U.S. FDA Approves Zubsolv® for the Maintenance Treatment of Opioid Dependence
Designed to offer physicians and patients a new choice for opioid dependence, Zubsolv’s formulation of buprenorphine and naloxone has higher bioavailability, a fast dissolve time, smaller tablet size and a new flavor
New York, NY – July 5, 2013 /PRNewswire/ — Orexo U.S., Inc. announced that it has received approval from the U.S. Food and Drug Administration (FDA) for Zubsolv (buprenorphine and naloxone) sublingual tablets (CIII). Zubsolv is indicated for the maintenance treatment of opioid dependence and should be used as part of a complete treatment plan to include counseling and psychosocial support. Zubsolv is a once-daily, sublingual tablet with higher bioavailability, a fast dissolve time, smaller tablet size and a new menthol flavor.
Opioid dependence is a disease, like hypertension, schizophrenia or diabetes, and affects nearly 5 million people across the United States.i,ii,iii Although it is a treatable condition, about 60 percent of opioid dependent patients in the U.S. do not receive treatment.iii Every year thousands of patients continue to misuse opioids rather than risk public exposure by receiving treatment.iv
“Orexo is committed to helping patients suffering from opioid dependence effectively manage their condition,” said Robert DeLuca, R.Ph., President, Orexo U.S., Inc. “The advanced formulation of Zubsolv was developed using our proprietary technology to meet the needs of patients not satisfied with previously approved buprenorphine/naloxone formulations.”
Zubsolv sublingual tablets deliver more active ingredient to the bloodstream, allowing patients to use a lower strength thereby reducing the amount of available drug for potential misuse and diversion. In addition, Zubsolv is the only opioid dependence treatment option that is available in the highest level of child resistant unit dose F1 packaging, thereby reducing the chance of unintended pediatric exposure. Furthermore, the naloxone component of Zubsolv reduces the potential for IV misuse and diversion.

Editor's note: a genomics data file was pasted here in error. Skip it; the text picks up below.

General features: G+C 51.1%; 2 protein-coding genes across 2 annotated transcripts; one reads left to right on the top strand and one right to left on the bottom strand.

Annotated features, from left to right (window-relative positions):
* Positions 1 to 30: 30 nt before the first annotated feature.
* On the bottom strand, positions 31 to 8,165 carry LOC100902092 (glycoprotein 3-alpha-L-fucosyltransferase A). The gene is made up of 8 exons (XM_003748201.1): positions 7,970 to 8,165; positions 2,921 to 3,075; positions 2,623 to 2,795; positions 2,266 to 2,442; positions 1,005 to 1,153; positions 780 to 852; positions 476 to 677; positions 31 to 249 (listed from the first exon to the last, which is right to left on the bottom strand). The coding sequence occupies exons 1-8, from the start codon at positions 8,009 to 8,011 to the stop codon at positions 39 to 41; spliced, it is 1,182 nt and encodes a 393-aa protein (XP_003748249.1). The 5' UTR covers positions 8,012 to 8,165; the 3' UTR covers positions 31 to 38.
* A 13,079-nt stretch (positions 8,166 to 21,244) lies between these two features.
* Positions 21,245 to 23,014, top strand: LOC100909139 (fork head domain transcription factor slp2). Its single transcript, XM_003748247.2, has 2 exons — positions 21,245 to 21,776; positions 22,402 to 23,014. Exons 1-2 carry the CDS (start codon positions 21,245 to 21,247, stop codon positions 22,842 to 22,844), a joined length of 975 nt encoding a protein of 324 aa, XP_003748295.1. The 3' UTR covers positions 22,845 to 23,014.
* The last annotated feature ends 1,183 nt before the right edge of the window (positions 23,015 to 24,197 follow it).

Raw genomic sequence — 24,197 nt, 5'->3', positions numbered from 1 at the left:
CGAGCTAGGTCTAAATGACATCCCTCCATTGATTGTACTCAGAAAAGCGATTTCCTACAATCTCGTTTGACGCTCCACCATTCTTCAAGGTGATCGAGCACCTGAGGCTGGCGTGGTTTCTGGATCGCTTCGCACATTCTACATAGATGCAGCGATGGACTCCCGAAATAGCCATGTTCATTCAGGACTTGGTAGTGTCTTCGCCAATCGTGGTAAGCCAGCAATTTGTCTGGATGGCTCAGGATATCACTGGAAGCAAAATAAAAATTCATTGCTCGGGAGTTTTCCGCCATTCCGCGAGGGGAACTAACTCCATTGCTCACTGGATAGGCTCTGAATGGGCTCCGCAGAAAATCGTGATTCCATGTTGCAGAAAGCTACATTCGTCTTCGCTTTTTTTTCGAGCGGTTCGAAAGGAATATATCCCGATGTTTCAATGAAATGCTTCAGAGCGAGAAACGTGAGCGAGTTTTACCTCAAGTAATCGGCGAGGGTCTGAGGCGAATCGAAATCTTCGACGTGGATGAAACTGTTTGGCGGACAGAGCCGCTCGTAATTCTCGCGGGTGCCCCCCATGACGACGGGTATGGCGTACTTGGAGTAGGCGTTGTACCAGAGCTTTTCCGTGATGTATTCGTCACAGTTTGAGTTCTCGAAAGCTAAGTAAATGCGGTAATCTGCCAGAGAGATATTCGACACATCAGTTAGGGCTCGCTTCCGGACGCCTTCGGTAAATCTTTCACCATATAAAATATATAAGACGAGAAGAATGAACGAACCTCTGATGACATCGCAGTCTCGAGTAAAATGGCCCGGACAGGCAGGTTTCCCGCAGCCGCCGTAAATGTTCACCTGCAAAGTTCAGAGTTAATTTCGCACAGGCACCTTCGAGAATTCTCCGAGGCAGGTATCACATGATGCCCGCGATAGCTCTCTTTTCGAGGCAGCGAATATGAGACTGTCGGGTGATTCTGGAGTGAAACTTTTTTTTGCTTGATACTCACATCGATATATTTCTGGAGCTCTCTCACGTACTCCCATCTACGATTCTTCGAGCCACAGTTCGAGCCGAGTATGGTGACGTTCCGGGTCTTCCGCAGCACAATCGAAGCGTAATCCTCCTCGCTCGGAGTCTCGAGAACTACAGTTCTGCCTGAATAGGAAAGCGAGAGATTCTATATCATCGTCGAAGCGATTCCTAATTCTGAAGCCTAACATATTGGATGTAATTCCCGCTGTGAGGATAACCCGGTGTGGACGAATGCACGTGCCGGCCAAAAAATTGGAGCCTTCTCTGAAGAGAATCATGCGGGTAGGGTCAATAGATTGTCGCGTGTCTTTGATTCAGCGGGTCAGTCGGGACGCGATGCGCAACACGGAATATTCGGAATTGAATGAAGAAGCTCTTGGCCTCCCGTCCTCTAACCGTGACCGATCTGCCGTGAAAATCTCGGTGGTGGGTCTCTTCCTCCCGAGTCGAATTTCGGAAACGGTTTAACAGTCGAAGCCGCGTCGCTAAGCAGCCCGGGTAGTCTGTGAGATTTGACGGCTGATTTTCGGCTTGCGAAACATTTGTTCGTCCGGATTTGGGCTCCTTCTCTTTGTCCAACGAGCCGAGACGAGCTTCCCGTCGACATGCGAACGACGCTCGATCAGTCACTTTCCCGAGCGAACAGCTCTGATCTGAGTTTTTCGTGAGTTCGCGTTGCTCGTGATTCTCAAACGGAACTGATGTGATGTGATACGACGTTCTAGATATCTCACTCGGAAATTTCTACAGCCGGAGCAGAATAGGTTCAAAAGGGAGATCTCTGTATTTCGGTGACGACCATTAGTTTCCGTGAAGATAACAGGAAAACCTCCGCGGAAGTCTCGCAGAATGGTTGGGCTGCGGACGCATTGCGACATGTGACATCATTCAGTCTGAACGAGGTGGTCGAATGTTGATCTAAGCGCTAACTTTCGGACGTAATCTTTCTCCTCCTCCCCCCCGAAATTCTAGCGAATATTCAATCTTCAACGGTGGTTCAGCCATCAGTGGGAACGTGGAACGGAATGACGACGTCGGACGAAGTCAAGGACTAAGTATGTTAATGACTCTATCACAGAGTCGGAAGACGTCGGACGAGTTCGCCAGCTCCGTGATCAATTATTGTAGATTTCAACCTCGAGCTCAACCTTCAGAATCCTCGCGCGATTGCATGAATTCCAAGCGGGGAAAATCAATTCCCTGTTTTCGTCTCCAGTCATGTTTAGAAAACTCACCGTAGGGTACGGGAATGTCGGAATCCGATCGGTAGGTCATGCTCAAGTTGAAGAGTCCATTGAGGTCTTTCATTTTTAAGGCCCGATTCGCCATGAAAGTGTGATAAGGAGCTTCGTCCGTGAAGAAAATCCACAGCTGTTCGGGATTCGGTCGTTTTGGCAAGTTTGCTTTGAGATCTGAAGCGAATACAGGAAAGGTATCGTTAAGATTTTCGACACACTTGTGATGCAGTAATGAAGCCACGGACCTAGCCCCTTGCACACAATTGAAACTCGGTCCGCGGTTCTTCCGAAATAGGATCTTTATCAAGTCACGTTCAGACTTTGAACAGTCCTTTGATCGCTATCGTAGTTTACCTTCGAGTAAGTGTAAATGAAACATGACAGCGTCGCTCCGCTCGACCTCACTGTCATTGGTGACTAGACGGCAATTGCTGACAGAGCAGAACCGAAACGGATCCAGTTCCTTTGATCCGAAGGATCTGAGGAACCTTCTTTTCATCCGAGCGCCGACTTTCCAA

The most effective treatment for opioid dependence is the combination of pharmacological therapy and psychological counseling, which is critical in helping to prevent relapse.v, vi Relapse rates for opioid dependent patients approach 90 percent at six months after detoxification without the use of medication-assisted treatment.v
“In addiction medicine, the recovery process can be challenging. Products designed to meet patient preferences have the potential to more successfully support their recovery,” said Louis E. Baxter, Sr., M.D., FASAM, past president of the American Society of Addiction Medicine. “The approval of Zubsolv provides a new treatment option that offers unique advantages specifically designed to meet the unmet needs expressed by patients. This may have the potential to improve patient adherence, thereby reducing relapse rates and improving successful patient outcomes.”
Opioid dependence greatly impacts the U.S. economy, with about $56 billion spent on the disease per year.vii In addition, the average healthcare cost per patient with opioid dependence is eight times higher compared to nondependent patients.viii There is also a great impact on human life, with almost 17,000 deaths from opioid pain relievers in the U.S. every year.ix
For further information contact:
Robert DeLuca, President, Orexo U.S., Inc.